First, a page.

André Phillips, Associate Director of College Admissions, speaks with prospective students at a College Fair sponsored earlier this year on campus by the Collegiate Scholars Program.
    (Photos by Dan Dry)

    Allen Linton, a 2007 Collegiate Scholars graduate and a Morgan Park High School alumnus, who also will enroll in the College this fall, said the thing he most fondly recalls about the program is the variety of cultural experiences to which he was exposed.

    “We learned about the history of other cultures, different languages, art, literature, dance, everything,” Linton said. “I loved all of that very much.”

    One activity Linton said would be with him always happened during his first year as a Collegiate Scholar when the students attended a Native American powwow.

    “It was one of the greatest experiences of my entire life,” he said, recalling learning Native American dance and song, and discussing the struggles the culture faces even today.

    At Chicago, Linton hopes to be a political science concentrator and credits the Collegiate Scholars Program for his enrollment in the College.

    “The program allowed me to get a sense of campus and what the academic expectations will be, which ultimately helped me choose the University of Chicago,” he said.

    The aspect of academic life that Linton said he is most looking forward to is the small, intimate College classes.

    “Critical thinking in these small classes, where students can discuss subjects in-depth, often without the professor speaking for 10 or 20 minutes, is what makes whatever we are studying truly real to us,” Linton said. “This is something I think you cannot find anywhere else.”

    For Katherine Schnakenberg, a 2007 graduate of Von Steuben High School, it is the array of languages available for study at Chicago that excites her most about enrolling in the College.

    “I am extremely interested in studying language in the College,” Schnakenberg said. “The University of Chicago has so much to offer, and I’m really excited to find out what all of it is.”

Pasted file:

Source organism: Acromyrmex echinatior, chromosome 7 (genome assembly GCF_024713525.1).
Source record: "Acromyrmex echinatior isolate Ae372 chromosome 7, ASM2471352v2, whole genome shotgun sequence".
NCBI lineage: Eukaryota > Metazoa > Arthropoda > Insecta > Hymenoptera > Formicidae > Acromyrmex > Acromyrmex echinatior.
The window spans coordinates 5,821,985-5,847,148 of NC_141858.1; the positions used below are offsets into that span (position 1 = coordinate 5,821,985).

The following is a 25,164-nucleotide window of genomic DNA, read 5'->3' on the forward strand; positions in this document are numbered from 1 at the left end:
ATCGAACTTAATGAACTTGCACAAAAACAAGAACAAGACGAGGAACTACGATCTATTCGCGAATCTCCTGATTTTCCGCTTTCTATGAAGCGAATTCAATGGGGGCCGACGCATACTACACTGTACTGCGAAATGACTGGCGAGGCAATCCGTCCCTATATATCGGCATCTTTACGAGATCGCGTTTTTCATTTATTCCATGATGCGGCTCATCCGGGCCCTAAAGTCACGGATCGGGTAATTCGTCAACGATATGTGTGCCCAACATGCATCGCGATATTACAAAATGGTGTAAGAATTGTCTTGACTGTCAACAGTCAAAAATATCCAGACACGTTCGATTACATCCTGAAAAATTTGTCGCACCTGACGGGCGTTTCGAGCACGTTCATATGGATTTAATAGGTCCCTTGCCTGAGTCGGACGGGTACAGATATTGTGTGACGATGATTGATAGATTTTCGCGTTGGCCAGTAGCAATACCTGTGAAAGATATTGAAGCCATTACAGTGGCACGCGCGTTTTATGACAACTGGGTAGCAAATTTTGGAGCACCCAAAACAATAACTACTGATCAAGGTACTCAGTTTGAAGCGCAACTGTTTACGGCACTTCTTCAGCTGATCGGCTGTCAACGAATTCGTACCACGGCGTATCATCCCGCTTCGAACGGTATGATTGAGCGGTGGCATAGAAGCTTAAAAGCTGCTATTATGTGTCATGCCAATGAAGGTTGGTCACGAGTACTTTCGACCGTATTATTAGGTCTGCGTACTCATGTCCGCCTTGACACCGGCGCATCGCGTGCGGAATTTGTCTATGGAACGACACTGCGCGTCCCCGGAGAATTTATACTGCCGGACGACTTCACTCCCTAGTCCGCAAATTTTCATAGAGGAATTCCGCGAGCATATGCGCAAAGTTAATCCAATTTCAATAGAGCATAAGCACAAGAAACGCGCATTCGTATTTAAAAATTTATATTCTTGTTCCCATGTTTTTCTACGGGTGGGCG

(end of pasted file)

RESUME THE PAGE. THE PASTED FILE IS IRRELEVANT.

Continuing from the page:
She added, “Collegiate Scholars opened up so many channels of information about the college process and allowed us to get a deeper look at what the University had to offer. It was a really important experience for us.”

    The other three 2007 Collegiate Scholars graduates who will be first-years in the College this fall are Muamera Hadzic, Michelle High and David Velasco.

    The newest class enrolled in the program arrived on campus in early June. In addition to their summer course load, the students also share meals together and enjoy extracurricular outings throughout the summer. Those include trips to White Sox baseball games, attending shows at Second City and visits to local museums.

    Ransom noted that the incoming class of Collegiate Scholars has access to an expanded curriculum. In the past, students chose one or two summer courses either in math, science or humanities—beginning with this year’s students, one course in each area of study will be required.

    “Expanding our curriculum will better prepare students for the academic rigor they will face in college,” Ransom said, adding that at the May graduation ceremony for the Collegiate Scholars Class of 2007, she heard one student say that, “It was so nice to be in an environment where it was cool to be smart.”

    This summer, the Collegiate Scholars have the opportunity to take classes from 10 University professors and four Ph.D. students.

    “The students tell me that our program opened their eyes to a whole new world—and really, that’s our goal,” Ransom said. “They are a diverse group of athletes, artists, musicians, mathematicians, scientists and writers who will certainly make a great impact on our world.”